Plants are essential to life on Earth, providing food, generating oxygen, and absorbing carbon dioxide, and they often have medicinal properties. For this reason, it is essential that botanists study and monitor the distribution and health of plants.
For example, in field work, the botanist records the number and types of different species in a particular area, such as a wasteland, wetland, forest, or meadow.
Their results help build a local, national and global picture of the planet’s flora, including how it is affected by environmental factors, such as climate change, and the results of human activity, such as acid rain caused by industry and overgrazing of farm animals.
Some botanists travel abroad to do their work. For example, botanists visit rainforests to investigate their plant species, whether they have medicinal properties, whether they are endangered, and how quickly they are disappearing.
Botanists can use their knowledge of plant DNA to identify and classify plants, and to assess their rarity.
They may be responsible for the conservation of a particular wilderness area. In addition to laboratory work, they can also give talks, lectures and guided tours to visitors, as well as provide and display the information in a visitor center, for example.
Some botanists apply their knowledge to solve problems in agriculture and horticulture.
For example, the crossing of two plant species allows botanists to develop a hybrid plant with desirable characteristics from each of its “parents.” In the case of agriculture, the hybrid plant can be characterized by having increased resistance to drought, pests and weeds, and in the case of horticulture, it can be characterized by a more attractive petal color for an ornamental plant.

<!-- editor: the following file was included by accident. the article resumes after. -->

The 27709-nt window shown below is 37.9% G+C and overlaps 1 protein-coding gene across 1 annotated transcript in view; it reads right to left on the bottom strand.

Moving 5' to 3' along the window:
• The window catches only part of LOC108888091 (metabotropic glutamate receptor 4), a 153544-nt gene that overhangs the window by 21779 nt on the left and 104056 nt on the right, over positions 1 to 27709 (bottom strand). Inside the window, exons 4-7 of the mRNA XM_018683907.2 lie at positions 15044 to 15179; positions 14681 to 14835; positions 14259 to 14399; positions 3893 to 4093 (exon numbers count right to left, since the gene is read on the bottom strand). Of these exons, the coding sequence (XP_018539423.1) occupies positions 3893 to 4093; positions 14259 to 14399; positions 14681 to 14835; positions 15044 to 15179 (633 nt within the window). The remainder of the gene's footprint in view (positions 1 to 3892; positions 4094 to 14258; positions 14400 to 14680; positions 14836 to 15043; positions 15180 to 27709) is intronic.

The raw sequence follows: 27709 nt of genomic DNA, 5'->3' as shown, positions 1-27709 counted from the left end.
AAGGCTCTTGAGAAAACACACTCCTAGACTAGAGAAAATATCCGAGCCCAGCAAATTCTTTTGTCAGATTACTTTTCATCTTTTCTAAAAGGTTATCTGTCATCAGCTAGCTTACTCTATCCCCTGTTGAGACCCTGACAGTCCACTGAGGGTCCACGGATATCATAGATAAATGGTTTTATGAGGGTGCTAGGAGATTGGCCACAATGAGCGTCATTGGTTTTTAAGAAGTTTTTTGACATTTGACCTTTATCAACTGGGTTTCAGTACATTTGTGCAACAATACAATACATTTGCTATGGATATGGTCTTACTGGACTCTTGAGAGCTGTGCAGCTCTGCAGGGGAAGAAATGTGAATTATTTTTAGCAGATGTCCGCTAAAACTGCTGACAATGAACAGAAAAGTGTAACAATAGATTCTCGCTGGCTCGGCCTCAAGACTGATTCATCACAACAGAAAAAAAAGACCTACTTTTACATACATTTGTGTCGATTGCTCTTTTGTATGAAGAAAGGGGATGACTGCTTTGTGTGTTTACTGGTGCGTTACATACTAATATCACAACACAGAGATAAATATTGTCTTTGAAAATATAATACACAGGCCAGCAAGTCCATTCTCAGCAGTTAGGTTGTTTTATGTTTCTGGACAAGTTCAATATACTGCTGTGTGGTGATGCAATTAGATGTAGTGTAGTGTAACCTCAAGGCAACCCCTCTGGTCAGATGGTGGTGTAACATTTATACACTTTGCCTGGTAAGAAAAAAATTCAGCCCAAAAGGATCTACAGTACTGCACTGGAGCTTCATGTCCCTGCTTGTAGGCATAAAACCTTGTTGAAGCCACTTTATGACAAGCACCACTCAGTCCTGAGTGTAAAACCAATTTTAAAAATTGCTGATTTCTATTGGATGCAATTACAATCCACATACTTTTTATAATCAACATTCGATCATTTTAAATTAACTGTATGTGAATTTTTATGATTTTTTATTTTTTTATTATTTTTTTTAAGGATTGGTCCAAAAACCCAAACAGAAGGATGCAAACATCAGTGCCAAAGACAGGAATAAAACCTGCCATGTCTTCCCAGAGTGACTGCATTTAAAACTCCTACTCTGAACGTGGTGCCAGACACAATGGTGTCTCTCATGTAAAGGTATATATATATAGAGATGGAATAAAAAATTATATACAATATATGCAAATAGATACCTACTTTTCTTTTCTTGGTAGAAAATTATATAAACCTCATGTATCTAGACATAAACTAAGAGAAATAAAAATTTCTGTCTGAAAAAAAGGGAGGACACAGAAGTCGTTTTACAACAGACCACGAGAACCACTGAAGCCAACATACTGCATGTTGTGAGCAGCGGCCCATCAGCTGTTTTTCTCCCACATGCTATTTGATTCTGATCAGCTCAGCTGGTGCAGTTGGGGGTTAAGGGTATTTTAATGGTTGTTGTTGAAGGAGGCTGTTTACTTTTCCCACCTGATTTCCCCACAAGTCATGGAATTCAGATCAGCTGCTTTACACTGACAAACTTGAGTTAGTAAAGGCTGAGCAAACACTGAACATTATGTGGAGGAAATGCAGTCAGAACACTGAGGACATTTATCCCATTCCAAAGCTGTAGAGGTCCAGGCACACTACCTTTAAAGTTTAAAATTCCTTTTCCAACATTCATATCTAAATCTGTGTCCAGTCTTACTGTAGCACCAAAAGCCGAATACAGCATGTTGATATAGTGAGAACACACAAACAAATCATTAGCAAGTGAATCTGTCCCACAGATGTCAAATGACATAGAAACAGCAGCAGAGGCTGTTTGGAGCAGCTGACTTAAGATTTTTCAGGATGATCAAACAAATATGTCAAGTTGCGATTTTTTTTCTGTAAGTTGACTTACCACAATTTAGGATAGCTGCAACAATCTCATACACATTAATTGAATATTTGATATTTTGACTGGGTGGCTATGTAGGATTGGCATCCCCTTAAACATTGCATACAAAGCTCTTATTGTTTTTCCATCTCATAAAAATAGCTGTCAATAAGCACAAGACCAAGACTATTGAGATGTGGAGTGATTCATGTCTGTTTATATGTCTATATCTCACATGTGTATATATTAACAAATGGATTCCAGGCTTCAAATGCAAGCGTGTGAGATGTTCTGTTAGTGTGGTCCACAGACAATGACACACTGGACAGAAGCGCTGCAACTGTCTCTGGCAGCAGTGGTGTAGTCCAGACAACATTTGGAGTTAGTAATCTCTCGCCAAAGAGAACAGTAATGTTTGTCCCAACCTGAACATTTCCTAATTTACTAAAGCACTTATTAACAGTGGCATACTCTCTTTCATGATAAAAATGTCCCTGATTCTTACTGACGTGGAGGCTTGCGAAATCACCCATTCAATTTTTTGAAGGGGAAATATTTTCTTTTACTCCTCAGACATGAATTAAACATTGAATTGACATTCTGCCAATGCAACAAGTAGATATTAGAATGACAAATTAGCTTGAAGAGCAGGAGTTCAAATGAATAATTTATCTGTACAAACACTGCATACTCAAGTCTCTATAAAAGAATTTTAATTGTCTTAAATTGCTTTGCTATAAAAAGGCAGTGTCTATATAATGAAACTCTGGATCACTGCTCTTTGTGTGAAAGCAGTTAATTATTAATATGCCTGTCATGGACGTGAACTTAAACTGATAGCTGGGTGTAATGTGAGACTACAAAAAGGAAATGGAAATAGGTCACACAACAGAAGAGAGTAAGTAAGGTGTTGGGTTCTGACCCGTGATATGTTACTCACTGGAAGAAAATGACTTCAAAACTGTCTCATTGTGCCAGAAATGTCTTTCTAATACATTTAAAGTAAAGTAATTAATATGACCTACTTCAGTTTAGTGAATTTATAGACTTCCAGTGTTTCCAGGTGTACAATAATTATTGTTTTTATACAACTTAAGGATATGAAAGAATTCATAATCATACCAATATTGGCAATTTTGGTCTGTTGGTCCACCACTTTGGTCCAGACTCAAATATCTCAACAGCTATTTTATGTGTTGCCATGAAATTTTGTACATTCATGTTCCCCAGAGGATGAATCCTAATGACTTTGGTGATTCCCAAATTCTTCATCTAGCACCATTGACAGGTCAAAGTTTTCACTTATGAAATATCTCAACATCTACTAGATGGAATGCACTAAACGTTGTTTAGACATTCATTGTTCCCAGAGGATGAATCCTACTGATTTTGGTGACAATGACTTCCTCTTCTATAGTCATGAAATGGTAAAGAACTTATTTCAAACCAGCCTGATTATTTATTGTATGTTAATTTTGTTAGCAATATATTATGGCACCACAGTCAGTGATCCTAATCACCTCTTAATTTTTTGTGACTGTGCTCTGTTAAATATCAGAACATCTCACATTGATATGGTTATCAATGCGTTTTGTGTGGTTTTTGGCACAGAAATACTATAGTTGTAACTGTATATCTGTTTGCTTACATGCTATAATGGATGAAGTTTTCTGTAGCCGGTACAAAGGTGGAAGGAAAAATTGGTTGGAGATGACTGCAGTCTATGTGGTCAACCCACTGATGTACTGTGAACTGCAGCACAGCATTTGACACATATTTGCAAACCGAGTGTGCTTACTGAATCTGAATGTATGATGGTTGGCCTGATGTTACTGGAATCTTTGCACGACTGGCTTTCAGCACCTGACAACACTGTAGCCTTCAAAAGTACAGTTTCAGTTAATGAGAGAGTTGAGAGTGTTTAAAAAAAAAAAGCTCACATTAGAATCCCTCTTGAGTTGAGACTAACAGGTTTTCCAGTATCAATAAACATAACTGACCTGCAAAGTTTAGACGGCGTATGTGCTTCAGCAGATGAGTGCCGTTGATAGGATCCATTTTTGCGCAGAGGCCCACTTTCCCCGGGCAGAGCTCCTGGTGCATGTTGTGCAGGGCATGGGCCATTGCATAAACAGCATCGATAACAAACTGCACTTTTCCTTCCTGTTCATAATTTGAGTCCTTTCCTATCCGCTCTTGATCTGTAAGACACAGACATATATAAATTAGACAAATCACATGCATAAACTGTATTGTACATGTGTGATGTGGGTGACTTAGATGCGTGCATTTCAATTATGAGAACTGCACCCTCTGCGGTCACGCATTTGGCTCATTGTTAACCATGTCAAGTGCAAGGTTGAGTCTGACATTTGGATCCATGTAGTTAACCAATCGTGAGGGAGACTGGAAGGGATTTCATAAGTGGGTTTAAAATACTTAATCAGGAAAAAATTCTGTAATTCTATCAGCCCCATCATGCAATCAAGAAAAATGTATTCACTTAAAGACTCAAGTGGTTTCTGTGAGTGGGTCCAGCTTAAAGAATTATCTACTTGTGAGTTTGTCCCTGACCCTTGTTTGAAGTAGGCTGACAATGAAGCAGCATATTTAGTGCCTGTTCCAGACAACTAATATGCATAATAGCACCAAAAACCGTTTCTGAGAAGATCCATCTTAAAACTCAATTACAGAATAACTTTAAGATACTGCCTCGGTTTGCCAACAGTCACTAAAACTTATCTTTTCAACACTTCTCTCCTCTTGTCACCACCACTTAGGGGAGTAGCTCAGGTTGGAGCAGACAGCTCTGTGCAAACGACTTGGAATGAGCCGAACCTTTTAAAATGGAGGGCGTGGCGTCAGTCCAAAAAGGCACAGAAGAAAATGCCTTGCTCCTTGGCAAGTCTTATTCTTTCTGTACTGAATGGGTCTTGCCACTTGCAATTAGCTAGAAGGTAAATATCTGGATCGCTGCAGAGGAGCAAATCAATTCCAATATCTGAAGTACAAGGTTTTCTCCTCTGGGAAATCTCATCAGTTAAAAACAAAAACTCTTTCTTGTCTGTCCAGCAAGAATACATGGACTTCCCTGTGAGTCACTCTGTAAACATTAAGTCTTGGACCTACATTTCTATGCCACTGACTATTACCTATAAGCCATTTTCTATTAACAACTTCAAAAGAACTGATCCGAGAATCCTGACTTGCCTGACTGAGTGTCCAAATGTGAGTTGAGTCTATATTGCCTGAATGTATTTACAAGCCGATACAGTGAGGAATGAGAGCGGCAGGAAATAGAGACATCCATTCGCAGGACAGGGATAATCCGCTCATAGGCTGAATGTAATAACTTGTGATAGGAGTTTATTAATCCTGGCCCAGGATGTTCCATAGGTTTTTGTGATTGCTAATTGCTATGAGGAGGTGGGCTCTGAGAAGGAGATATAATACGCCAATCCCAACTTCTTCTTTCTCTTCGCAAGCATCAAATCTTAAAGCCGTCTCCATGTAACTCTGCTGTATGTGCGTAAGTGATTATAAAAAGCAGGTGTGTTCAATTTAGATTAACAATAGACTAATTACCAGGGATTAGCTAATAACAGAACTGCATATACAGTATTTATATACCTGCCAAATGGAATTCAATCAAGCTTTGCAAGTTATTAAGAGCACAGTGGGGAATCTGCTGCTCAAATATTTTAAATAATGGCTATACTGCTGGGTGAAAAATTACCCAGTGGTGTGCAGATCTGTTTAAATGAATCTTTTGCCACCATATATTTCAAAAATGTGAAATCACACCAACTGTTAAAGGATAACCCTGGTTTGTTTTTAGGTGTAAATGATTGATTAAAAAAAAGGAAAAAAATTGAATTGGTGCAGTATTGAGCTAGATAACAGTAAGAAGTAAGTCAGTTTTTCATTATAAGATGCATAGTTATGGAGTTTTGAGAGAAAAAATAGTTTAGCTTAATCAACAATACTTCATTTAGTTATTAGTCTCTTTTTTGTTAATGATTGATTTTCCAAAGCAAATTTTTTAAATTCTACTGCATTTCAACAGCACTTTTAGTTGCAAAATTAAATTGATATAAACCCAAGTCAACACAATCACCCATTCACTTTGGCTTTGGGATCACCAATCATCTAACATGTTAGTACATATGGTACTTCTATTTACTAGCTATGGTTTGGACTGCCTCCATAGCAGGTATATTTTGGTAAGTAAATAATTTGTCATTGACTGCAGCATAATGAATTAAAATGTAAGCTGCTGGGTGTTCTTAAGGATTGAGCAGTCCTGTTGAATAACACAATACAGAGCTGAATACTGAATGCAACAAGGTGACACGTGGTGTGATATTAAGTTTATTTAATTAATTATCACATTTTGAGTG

In biotechnology companies, botanists use modern genetic modification methods to modify the characteristics of plants. This means that they artificially transfer genes from one plant species to another, to add or remove certain characteristics.
For example, botanists may try to increase the crop’s resistance to disease and insects, or its tolerance to humidity and extreme temperatures.
These methods can be very beneficial for food production, especially in developing countries.
However, botanists also conduct tests to investigate the effects of new genetically modified crops on the environment and their safety for humans. For example, they are in charge of monitoring and analyzing field trials, and they investigate, for example, the interaction between new and existing genes through cross-pollination.
Botanists also work in the pharmaceutical industry, where they use their knowledge of the medicinal properties of certain plants and herbs to create new drugs. The active ingredient from aspirin, for example, is found in the bark of willow trees.
The pharmaceutical botanicals they can use traditional knowledge, as well as highly sophisticated modern methods and technologies, to develop new drugs. They can use computer programs to model the effects of a biological compound from a plant on the human body, and to test its possible efficacy if applied as a medicine.
Although much of the work of botanists is field work, for example collecting samples and analyzing experiments, much of their work is done in the laboratory, where they can use sophisticated equipment and techniques, such as electron microscopes, radioisotopes, and imaging. by satellite.
In some biotech companies, botanists work in teams with other scientists, such as toxicologists, pharmacologists, and biochemists. They can also control the work of a team of laboratory technicians.
During field work, on the other hand, the botanist can be self-employed for a long time.